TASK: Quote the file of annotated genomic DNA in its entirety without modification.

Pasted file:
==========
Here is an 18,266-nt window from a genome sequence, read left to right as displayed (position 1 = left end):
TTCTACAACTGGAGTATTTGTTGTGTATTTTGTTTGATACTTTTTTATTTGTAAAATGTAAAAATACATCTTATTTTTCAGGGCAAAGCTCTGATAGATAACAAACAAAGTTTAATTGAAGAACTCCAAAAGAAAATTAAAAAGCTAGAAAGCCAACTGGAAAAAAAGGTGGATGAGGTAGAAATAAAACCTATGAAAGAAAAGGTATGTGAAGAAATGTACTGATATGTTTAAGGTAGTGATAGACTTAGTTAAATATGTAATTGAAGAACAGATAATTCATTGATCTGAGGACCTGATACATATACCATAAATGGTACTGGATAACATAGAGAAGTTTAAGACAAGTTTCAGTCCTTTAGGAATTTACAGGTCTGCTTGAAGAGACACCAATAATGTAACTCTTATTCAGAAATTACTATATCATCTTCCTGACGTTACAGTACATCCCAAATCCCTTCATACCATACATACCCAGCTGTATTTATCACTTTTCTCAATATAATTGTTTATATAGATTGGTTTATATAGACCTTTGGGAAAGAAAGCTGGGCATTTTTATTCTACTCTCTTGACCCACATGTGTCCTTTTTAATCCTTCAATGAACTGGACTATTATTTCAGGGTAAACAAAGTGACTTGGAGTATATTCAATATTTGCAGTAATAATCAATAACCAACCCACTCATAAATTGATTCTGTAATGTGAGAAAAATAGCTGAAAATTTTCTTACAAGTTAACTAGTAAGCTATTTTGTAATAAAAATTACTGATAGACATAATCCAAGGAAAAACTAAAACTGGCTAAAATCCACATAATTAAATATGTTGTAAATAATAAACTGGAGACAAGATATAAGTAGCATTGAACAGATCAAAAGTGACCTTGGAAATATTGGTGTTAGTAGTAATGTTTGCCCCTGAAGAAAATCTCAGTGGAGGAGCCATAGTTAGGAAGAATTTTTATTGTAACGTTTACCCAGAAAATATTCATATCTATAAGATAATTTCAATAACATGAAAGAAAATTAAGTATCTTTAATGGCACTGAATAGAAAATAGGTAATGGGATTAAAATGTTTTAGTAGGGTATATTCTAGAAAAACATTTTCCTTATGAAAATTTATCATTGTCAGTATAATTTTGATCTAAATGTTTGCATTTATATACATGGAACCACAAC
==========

Here is an 18,266-nt window from a genome sequence, read left to right as displayed (position 1 = left end):
TTCTACAACTGGAGTATTTGTTGTGTATTTTGTTTGATACTTTTTTATTTGTAAAATGTAAAAATACATCTTATTTTTCAGGGCAAAGCTCTGATAGATAACAAACAAAGTTTAATTGAAGAACTCCAAAAGAAAATTAAAAAGCTAGAAAGCCAACTGGAAAAAAAGGTGGATGAGGTAGAAATAAAACCTATGAAAGAAAAGGTATGTGAAGAAATGTACTGATATGTTTAAGGTAGTGATAGACTTAGTTAAATATGTAATTGAAGAACAGATAATTCATTGATCTGAGGACCTGATACATATACCATAAATGGTACTGGATAACATAGAGAAGTTTAAGACAAGTTTCAGTCCTTTAGGAATTTACAGGTCTGCTTGAAGAGACACCAATAATGTAACTCTTATTCAGAAATTACTATATCATCTTCCTGACGTTACAGTACATCCCAAATCCCTTCATACCATACATACCCAGCTGTATTTATCACTTTTCTCAATATAATTGTTTATATAGATTGGTTTATATAGACCTTTGGGAAAGAAAGCTGGGCATTTTTATTCTACTCTCTTGACCCACATGTGTCCTTTTTAATCCTTCAATGAACTGGACTATTATTTCAGGGTAAACAAAGTGACTTGGAGTATATTCAATATTTGCAGTAATAATCAATAACCAACCCACTCATAAATTGATTCTGTAATGTGAGAAAAATAGCTGAAAATTTTCTTACAAGTTAACTAGTAAGCTATTTTGTAATAAAAATTACTGATAGACATAATCCAAGGAAAAACTAAAACTGGCTAAAATCCACATAATTAAATATGTTGTAAATAATAAACTGGAGACAAGATATAAGTAGCATTGAACAGATCAAAAGTGACCTTGGAAATATTGGTGTTAGTAGTAATGTTTGCCCCTGAAGAAAATCTCAGTGGAGGAGCCATAGTTAGGAAGAATTTTTATTGTAACGTTTACCCAGAAAATATTCATATCTATAAGATAATTTCAATAACATGAAAGAAAATTAAGTATCTTTAATGGCACTGAATAGAAAATAGGTAATGGGATTAAAATGTTTTAGTAGGGTATATTCTAGAAAAACATTTTCCTTATGAAAATTTATCATTGTCAGTATAATTTTGATCTAAATGTTTGCATTTATATACATGGAACCACAAC